customers a 5 cent fee for all shopping bags
(Walmart Canada, 2016).
Israel (2016) Legislation passed to introduce a levy that is
currently set at approximately 3 US cents per
plastic bag (Clean Up Australia, 2015).
Netherlands (2016) A ban on the distribution of free bags. A levy of 25
Euro cents per bag is advised, but the rate is not
enforceable. However, a levy is required.
Exemption from the levy applies to bags used for
food or preventing food waste (Plastic Soup
Foundation, 2016).
Puerto Rico (2016) A ban on the use of plastic bags in the
Commonwealth commences on 24 December 2016
(Commonwealth of Puerto Rico, 2015).
Morocco (2016) A ban on the production, import, sale and
distribution of plastic bags commenced on 1 July
2016 (Alami, 2016).
Papua New
Guinea
(2016) A nationwide ban of plastic bags commenced on 1
January 2016. Instead, the government has
promoted the use of traditional and locally
manufactured bilum bags (Pacific Islands News
Association, 2015).
U.S. (New
York City)
2016 (2016) Legislation passed to introduce a levy on plastic
bags, which is due to commence on 1 October
(Gay, 2016).
Table 1 (Continued)
Country
(jurisdiction)
Date of ban
(Introduction) Policy framework
Canada
(Montreal)
2016 (2018) In early 2016, the city of Montreal announced a ban
on bags < 50 μm. This ban is due to commence in
April 2018. The imposition of a levy on bags
> 50 μm is up to the retail outlet. Plastic bag
making industry has 23 companies employing
> 1000 people on the island of Montreal, and a ban
is likely to threaten this industry (Retail Council of
Canada, 2016).
The Netherlands was the first country to announce its intent to be free
of microbeads in cosmetics by the end of 2016, although no legisla-
tion or implementation of a ban has been passed yet (The Economist,
2015). However, the Dutch government and trade organizations have
been active in pressuring industry to cease manufacture of microbeads
or to remove them from their products. They were also one of the Eu-
ropean nations who issued a joint statement requesting a ban of mi-
crobeads within the EU (Beat the Microbead, 2016). In Canada, the
province of Ontario passed legislation banning the manufacture of mi-
crobeads in 2015 (Legislative Assembly of Ontario, 2015). The Cana-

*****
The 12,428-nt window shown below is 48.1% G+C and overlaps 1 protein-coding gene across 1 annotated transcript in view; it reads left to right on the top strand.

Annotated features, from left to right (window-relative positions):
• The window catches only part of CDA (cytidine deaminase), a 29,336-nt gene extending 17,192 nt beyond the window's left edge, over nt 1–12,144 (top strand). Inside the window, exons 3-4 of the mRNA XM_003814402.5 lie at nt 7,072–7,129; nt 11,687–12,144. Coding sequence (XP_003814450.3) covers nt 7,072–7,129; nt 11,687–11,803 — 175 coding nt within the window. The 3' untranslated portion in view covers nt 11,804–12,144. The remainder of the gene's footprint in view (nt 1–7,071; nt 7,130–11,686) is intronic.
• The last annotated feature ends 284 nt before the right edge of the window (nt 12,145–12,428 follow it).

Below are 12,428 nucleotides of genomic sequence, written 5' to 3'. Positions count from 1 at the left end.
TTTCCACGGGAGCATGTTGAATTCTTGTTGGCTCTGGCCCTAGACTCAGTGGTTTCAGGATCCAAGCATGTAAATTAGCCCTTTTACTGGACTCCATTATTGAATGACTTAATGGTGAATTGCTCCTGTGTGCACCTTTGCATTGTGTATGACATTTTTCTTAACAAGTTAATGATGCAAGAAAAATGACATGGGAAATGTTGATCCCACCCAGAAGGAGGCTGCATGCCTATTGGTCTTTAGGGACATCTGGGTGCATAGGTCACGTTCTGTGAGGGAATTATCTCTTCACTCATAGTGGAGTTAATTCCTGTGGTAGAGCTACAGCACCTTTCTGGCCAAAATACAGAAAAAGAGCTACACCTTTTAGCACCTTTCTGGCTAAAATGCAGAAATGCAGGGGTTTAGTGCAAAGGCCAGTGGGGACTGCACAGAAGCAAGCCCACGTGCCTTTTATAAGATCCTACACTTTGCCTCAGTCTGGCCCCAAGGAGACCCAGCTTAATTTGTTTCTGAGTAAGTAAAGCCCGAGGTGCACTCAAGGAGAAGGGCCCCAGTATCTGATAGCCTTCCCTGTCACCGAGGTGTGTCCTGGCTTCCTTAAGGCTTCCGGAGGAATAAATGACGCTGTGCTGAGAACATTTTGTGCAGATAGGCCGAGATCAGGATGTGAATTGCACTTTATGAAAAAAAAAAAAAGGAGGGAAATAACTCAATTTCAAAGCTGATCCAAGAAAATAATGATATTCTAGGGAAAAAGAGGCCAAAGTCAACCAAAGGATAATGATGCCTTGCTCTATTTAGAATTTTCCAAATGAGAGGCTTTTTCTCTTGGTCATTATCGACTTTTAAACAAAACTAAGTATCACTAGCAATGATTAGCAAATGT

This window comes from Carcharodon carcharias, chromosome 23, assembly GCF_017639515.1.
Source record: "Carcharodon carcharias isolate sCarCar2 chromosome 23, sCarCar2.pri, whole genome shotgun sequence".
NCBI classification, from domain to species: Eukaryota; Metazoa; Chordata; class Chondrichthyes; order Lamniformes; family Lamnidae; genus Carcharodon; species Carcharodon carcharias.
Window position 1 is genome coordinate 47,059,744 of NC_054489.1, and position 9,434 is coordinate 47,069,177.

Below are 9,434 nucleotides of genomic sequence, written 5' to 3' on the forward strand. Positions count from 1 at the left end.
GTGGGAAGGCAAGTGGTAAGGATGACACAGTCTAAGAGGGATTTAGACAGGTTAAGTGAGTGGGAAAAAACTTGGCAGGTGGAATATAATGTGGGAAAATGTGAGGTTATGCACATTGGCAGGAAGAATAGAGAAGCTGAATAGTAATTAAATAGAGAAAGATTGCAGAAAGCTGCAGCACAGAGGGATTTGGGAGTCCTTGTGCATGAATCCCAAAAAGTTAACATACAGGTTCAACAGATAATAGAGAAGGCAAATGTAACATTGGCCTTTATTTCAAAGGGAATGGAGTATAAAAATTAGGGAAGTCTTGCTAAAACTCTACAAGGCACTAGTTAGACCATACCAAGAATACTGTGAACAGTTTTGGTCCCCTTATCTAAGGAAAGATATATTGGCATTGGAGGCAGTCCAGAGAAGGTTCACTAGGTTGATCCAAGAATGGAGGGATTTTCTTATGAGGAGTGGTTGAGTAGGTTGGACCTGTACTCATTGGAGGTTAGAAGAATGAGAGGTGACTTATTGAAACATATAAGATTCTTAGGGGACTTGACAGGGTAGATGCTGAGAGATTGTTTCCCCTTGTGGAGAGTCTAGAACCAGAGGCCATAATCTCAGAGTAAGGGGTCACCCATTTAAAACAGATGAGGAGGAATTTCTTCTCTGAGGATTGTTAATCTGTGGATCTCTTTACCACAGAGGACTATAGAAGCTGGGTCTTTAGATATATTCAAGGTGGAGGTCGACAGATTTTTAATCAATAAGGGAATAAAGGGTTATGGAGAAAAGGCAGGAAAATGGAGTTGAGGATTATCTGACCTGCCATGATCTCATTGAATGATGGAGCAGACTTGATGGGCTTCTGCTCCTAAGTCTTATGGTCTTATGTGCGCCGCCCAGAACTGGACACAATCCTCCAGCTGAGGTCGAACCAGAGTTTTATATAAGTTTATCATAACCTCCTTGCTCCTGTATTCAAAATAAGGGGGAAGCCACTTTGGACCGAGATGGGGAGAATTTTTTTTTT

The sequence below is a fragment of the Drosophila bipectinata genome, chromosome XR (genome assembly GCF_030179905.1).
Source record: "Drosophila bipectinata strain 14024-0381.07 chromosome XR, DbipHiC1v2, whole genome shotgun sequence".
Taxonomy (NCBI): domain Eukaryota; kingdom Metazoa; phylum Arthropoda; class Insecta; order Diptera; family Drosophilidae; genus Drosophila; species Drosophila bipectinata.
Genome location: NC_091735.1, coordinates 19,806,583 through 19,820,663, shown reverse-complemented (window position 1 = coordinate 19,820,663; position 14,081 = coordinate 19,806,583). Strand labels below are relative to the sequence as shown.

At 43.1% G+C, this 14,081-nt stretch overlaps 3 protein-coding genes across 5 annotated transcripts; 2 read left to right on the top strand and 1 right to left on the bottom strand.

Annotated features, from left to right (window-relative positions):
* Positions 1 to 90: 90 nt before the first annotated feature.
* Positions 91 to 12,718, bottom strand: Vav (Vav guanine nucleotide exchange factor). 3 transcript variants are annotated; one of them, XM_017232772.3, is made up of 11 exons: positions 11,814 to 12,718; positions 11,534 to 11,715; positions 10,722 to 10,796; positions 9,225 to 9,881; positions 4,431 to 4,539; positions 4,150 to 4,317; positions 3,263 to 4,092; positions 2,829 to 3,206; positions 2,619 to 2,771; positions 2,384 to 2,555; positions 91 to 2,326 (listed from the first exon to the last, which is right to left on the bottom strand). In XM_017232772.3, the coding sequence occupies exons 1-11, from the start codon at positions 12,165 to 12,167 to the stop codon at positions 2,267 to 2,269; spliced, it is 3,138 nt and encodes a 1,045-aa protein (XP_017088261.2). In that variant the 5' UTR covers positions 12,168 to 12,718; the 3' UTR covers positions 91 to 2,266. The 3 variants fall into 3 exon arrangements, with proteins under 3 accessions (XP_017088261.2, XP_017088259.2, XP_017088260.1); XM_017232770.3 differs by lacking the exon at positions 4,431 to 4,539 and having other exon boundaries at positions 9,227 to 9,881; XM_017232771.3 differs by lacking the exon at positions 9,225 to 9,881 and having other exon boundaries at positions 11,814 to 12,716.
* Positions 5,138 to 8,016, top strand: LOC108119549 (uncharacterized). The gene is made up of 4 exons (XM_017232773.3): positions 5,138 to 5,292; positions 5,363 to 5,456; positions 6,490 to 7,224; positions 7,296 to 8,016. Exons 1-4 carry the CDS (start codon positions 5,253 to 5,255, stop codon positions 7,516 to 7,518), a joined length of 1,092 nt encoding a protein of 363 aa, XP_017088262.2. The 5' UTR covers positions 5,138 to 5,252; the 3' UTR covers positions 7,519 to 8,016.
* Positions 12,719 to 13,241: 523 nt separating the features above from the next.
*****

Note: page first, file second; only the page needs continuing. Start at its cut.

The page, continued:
dian federal government classified plastic microbeads as a toxin under
the Canadian Environmental Protection Act (CEPA), 1999 on June
17th, 2016 (CEPA, 2016). The order was accompanied by a notice of
intent to develop microbead regulations, to prohibit the manufacture,
import and sale of certain exfoliating personal care products (Walker
et al., 2016). In the US, national legislation was passed by the US Con-
gress in December 2015 to control microbead plastics (United States
Congress, 2015; Schwartz, 2015).
In 2016, the UK government announced plans to ban microbeads
in cosmetics and personal care products by the end of 2017 (United
Kingdom Department for Environment Food and Rural Affairs, 2016).
The ban followed the successful introduction of the five pence plas-
tic bag charge, which led to six billion fewer bags issued during
the first year of implementation (United Kingdom Department for
Environment Food and Rural Affairs, 2015). Banning microbeads in
the UK is the next step in government action to reduce plastic marine
pollution (United Kingdom Department for Environment Food and
Rural Affairs, 2016). Encouragingly, policies around microbeads use
have been national in scope within Europe and North America. How-
ever, no bans have yet been implemented due to the phased approach
that many jurisdictions have adopted (usually 2–3 years). There re-
mains uncertainty how these bans will be implemented and enforced,
and what impact they will have on the marine environment, as there
have been few studies to quantify effectiveness of these policies.